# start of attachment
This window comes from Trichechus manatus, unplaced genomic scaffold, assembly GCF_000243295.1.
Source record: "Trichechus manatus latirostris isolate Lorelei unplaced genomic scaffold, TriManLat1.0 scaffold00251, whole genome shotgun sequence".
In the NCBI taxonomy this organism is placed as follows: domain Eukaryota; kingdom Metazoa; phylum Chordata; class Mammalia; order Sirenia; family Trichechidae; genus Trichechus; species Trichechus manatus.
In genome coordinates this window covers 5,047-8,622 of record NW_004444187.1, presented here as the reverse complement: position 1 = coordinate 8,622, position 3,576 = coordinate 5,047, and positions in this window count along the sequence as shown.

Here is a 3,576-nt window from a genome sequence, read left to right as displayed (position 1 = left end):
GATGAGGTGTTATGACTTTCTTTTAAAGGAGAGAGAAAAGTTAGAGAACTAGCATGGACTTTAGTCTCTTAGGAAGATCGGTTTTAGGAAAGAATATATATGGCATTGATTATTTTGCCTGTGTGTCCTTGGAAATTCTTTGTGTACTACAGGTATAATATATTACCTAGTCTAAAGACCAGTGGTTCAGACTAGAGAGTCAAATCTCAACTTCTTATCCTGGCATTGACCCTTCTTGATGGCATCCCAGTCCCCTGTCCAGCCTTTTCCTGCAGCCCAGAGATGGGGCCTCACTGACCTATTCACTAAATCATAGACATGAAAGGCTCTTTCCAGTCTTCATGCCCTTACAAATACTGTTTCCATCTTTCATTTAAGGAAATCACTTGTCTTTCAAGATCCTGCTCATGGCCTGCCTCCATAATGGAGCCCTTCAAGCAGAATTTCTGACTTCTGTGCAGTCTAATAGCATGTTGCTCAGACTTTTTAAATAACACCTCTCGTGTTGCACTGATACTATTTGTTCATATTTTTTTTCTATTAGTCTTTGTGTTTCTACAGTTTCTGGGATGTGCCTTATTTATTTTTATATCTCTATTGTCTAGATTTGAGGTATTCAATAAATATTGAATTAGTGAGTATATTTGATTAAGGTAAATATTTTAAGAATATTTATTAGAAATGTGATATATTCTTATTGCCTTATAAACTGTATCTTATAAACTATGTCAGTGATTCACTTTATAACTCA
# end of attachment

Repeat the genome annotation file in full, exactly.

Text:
This window comes from Trichechus manatus, unplaced genomic scaffold, assembly GCF_000243295.1.
Source record: "Trichechus manatus latirostris isolate Lorelei unplaced genomic scaffold, TriManLat1.0 scaffold00251, whole genome shotgun sequence".
In the NCBI taxonomy this organism is placed as follows: domain Eukaryota; kingdom Metazoa; phylum Chordata; class Mammalia; order Sirenia; family Trichechidae; genus Trichechus; species Trichechus manatus.
In genome coordinates this window covers 5,047-8,622 of record NW_004444187.1, presented here as the reverse complement: position 1 = coordinate 8,622, position 3,576 = coordinate 5,047, and positions in this window count along the sequence as shown.

Here is a 3,576-nt window from a genome sequence, read left to right as displayed (position 1 = left end):
GATGAGGTGTTATGACTTTCTTTTAAAGGAGAGAGAAAAGTTAGAGAACTAGCATGGACTTTAGTCTCTTAGGAAGATCGGTTTTAGGAAAGAATATATATGGCATTGATTATTTTGCCTGTGTGTCCTTGGAAATTCTTTGTGTACTACAGGTATAATATATTACCTAGTCTAAAGACCAGTGGTTCAGACTAGAGAGTCAAATCTCAACTTCTTATCCTGGCATTGACCCTTCTTGATGGCATCCCAGTCCCCTGTCCAGCCTTTTCCTGCAGCCCAGAGATGGGGCCTCACTGACCTATTCACTAAATCATAGACATGAAAGGCTCTTTCCAGTCTTCATGCCCTTACAAATACTGTTTCCATCTTTCATTTAAGGAAATCACTTGTCTTTCAAGATCCTGCTCATGGCCTGCCTCCATAATGGAGCCCTTCAAGCAGAATTTCTGACTTCTGTGCAGTCTAATAGCATGTTGCTCAGACTTTTTAAATAACACCTCTCGTGTTGCACTGATACTATTTGTTCATATTTTTTTTCTATTAGTCTTTGTGTTTCTACAGTTTCTGGGATGTGCCTTATTTATTTTTATATCTCTATTGTCTAGATTTGAGGTATTCAATAAATATTGAATTAGTGAGTATATTTGATTAAGGTAAATATTTTAAGAATATTTATTAGAAATGTGATATATTCTTATTGCCTTATAAACTGTATCTTATAAACTATGTCAGTGATTCACTTTATAACTCA